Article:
I was having a discussion with a colleague of mine about a week ago. He was sharing with me recent experiences his son had gone through in interviewing for internship employment for the summer. While the experience had not gone the way the son had wanted in that he did not get the position he sought, his dad did impart upon him a bit of wisdom that when he repeated it to me, really made an impression upon me. The father’s exact words were, “Remember a no is an opportunity for a yes someday.”

We all face rejection at one time or another in our life. In fact, we may face it several times when pursuing something we really desire. However, if we don’t reach out at all and make our interests known, no one knows what it is that we desire or have to offer. Those that go it alone, especially when entering an area to which they are new or trying to break in, make things that much harder for themselves if they don’t look to connect with those who have guidance and experience to offer to them. In today’s difficult job market, those that sit behind their computer and post resumé after resumé to online job sites may believe they are job searching. However, all they’re doing is holding back their progress from the inevitable need to connect with those who may be in a position or may actual have the employment opportunities into which they are looking to be hired.

A no to a request or an offer we are seeking is only permanent if we let it be so. The no may mean that currently you are not qualified for what you are seeking, but with a bit more education or a bit more experience the person turning you down today, may be more than willing to work with you in the future. A no may mean that currently you are not displaying the enthusiasm and drive for that which you are seeking, which causes the one you are asking to doubt your commitment or desire to meet their needs.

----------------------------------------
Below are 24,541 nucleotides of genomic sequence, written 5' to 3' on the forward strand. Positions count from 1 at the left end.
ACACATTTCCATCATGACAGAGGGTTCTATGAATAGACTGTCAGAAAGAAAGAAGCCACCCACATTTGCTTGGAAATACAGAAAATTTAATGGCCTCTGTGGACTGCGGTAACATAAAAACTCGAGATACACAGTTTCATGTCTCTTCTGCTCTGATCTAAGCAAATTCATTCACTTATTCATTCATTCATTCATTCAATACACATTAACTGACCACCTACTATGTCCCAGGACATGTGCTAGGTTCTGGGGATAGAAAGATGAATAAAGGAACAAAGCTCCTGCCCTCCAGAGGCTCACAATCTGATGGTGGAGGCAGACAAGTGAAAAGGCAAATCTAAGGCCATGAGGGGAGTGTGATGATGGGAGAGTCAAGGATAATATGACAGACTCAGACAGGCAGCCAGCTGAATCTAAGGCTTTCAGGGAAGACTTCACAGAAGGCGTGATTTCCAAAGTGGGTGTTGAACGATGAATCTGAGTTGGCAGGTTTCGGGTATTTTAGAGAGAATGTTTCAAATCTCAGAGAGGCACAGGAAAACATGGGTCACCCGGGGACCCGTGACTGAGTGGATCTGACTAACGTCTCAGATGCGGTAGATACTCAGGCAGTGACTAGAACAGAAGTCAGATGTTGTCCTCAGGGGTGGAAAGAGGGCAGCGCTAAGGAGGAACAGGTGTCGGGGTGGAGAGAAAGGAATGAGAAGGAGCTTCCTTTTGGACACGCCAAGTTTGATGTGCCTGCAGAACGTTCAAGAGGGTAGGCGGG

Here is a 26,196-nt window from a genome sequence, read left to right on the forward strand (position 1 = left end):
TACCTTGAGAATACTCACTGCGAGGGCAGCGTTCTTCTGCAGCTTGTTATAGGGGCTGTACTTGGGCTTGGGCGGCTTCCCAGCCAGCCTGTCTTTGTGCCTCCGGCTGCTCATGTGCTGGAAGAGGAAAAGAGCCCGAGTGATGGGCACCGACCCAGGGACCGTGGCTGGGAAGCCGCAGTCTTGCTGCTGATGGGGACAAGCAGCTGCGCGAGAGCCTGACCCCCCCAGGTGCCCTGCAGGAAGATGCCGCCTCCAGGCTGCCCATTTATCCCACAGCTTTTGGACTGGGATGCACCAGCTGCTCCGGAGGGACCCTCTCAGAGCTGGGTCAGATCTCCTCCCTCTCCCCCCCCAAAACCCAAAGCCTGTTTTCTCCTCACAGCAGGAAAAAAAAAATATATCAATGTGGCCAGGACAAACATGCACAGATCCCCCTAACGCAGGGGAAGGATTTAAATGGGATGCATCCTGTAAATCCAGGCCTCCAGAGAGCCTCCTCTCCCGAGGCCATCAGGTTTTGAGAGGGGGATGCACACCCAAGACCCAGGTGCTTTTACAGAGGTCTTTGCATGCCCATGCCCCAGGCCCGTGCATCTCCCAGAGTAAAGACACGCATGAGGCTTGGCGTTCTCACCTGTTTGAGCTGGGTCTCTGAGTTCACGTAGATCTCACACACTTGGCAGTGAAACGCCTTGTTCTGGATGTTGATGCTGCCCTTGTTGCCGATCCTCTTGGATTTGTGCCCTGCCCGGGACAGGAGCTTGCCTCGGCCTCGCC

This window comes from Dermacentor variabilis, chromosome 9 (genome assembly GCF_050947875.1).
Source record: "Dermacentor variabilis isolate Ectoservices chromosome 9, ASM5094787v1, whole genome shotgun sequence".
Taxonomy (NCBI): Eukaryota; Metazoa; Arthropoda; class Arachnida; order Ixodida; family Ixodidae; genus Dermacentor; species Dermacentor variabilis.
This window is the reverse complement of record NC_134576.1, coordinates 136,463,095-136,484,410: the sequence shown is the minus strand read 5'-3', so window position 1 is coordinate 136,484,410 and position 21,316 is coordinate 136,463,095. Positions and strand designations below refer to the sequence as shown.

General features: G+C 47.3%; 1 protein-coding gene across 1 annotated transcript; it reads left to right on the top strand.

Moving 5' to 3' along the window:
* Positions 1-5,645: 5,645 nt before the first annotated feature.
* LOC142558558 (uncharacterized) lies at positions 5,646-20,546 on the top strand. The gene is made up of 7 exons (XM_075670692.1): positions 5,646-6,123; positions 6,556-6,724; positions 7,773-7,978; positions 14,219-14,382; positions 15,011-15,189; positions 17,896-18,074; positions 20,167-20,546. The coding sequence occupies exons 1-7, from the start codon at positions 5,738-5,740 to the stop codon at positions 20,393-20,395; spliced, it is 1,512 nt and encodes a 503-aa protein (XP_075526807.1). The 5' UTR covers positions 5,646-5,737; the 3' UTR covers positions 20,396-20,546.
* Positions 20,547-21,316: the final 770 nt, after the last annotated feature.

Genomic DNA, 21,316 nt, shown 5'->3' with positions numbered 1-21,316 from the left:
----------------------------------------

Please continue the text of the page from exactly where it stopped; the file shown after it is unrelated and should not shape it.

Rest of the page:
However, time can be the great equalizer. Time can allow us to reexamine how we approached our request the first time. Perhaps we indicated the way we would do something didn’t clearly state our abilities properly. In following up with more details we can address the objections of the one who turned us down. Time can allow us to get the training we need to perform what is expected of us. It may also allow us to explore other opportunities that are similar to the one for which we were rejected, and pursue them as a better fit for our talents. While the rejection itself may seem like the worse thing that has happened to us, it is our reactions after the rejection which can be worse than the turn down itself if we let it stop us in its tracks.

The wisdom that our father above looked to impart to his son is not only something to be shared with our youth. Discouragement is the number one enemy that job hunters of all ages are displaying in today’s employment market. A Wall Street Journal study showed that the average time that it is taking the unemployed to find employment in 2010 was between 30 to 35 weeks. While those figures may vary by industry type and age, on average those seeking employment are stopping their searches on a full time basis only after looking for only 20 weeks. Lack of follow-up, lack of a strategy that is pursued on a continual basis to keep momentum going and lack of an organized plan in terms of conducting job searches are as much an issue for many as the job market itself.

Yes, it is hard to hear the word no. The temptation may be to think we’re not good enough or not wanted or worse yet not worthy of what we are seeking. However, for those who don’t lose sight of what they truly desire, keep track of those whom they meet and realize who may be able to help them when they’re most in need, and have the perseverance to continue to follow-up and make sure people still are aware of their dreams and what they offer, the chance to turn a no into a yes someday increases substantially. What is good wisdom to impart on members of our younger generations is also outstanding advice for those of at any stage of their life who are looking to move on to that next big step they are taking on their lives’ journey.

Author's Bio: 

Tony Calabrese of Absolute Transitions provides suggestions, approaches and information on how you may want to approach those “midlife transition issues”, which appear to come along relatively frequently, particularly between the ages of 45 to 60 years old. Get 3 free reports on how to approach your midlife and the transitions that come along with this new stage of your life at http://absolutetransitions.com.